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The number of distinct real roots of this equation $$x^9 + x^7 + x^5 + x^3 + x + 1 =0$$ is

Descarte rule of signs doesnt seems to work here as answer is not consistent . in general i would like to know nhow to find number of real roots of any degree equation

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Your polynomial has only odd exponents (apart from the constant term, which causes a shift up the "y-axis"). So in negative x direction it is monotonely decreasing and in positive direction monotonely increasing. All in all you get exactly one real root (because at $x=0$ it has positive value and at $x=-1$ it has negative value.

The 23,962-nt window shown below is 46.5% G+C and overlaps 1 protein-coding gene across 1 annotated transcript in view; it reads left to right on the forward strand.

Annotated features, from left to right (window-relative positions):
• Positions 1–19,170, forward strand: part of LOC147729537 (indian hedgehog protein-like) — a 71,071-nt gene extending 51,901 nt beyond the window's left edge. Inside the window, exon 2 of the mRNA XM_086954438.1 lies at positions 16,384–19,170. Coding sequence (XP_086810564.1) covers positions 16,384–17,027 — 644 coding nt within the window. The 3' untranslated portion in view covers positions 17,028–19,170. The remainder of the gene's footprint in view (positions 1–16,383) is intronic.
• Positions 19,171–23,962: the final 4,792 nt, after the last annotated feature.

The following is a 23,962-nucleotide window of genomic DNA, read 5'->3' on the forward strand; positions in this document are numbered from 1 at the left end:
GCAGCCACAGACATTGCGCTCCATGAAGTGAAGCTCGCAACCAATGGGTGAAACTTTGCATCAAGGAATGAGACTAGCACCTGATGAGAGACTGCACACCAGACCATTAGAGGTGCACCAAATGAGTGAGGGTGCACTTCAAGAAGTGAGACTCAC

A second way to solve the problem is taking the derivative (x^8+x^6+x^4+x^2+1) and seeing where this is 0 (never, because all the exponents are positive) So you have neither maximum nor minimum. There is one zero because of the sign change but this must be all (between to zeros there has to be an extremal point).

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Denote the polynomial as $p$.

$p$ have at least one real root because it is of odd degree (this follows from IVT).

Assume $p$ have more then one real root, then there are two different points $x_1,x_2$ s.t $p(x_1)=p(x_2)=0$

By Rolle's theorem this imply there is $x_1<c<x_2$ s.t $p'(x)=0$ - show such a point does not exist

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